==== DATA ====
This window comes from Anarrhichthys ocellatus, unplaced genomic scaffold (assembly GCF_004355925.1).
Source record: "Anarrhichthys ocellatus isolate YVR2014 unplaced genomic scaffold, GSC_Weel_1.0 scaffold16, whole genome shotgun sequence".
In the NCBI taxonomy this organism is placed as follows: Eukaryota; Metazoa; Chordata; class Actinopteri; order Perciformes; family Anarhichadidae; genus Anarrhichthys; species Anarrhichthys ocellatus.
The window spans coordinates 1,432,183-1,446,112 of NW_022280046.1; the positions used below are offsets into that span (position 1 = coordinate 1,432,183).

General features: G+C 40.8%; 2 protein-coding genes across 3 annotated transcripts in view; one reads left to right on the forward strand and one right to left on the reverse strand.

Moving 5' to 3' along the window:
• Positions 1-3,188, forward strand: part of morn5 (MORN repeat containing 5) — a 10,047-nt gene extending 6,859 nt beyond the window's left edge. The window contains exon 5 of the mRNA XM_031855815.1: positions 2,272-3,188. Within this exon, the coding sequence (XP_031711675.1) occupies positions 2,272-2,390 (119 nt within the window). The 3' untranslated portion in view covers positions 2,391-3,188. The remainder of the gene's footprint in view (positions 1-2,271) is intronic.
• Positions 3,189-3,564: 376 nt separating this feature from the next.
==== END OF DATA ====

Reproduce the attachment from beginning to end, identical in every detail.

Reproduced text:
This window comes from Anarrhichthys ocellatus, unplaced genomic scaffold (assembly GCF_004355925.1).
Source record: "Anarrhichthys ocellatus isolate YVR2014 unplaced genomic scaffold, GSC_Weel_1.0 scaffold16, whole genome shotgun sequence".
In the NCBI taxonomy this organism is placed as follows: Eukaryota; Metazoa; Chordata; class Actinopteri; order Perciformes; family Anarhichadidae; genus Anarrhichthys; species Anarrhichthys ocellatus.
The window spans coordinates 1,432,183-1,446,112 of NW_022280046.1; the positions used below are offsets into that span (position 1 = coordinate 1,432,183).

General features: G+C 40.8%; 2 protein-coding genes across 3 annotated transcripts in view; one reads left to right on the forward strand and one right to left on the reverse strand.

Moving 5' to 3' along the window:
• Positions 1-3,188, forward strand: part of morn5 (MORN repeat containing 5) — a 10,047-nt gene extending 6,859 nt beyond the window's left edge. The window contains exon 5 of the mRNA XM_031855815.1: positions 2,272-3,188. Within this exon, the coding sequence (XP_031711675.1) occupies positions 2,272-2,390 (119 nt within the window). The 3' untranslated portion in view covers positions 2,391-3,188. The remainder of the gene's footprint in view (positions 1-2,271) is intronic.
• Positions 3,189-3,564: 376 nt separating this feature from the next.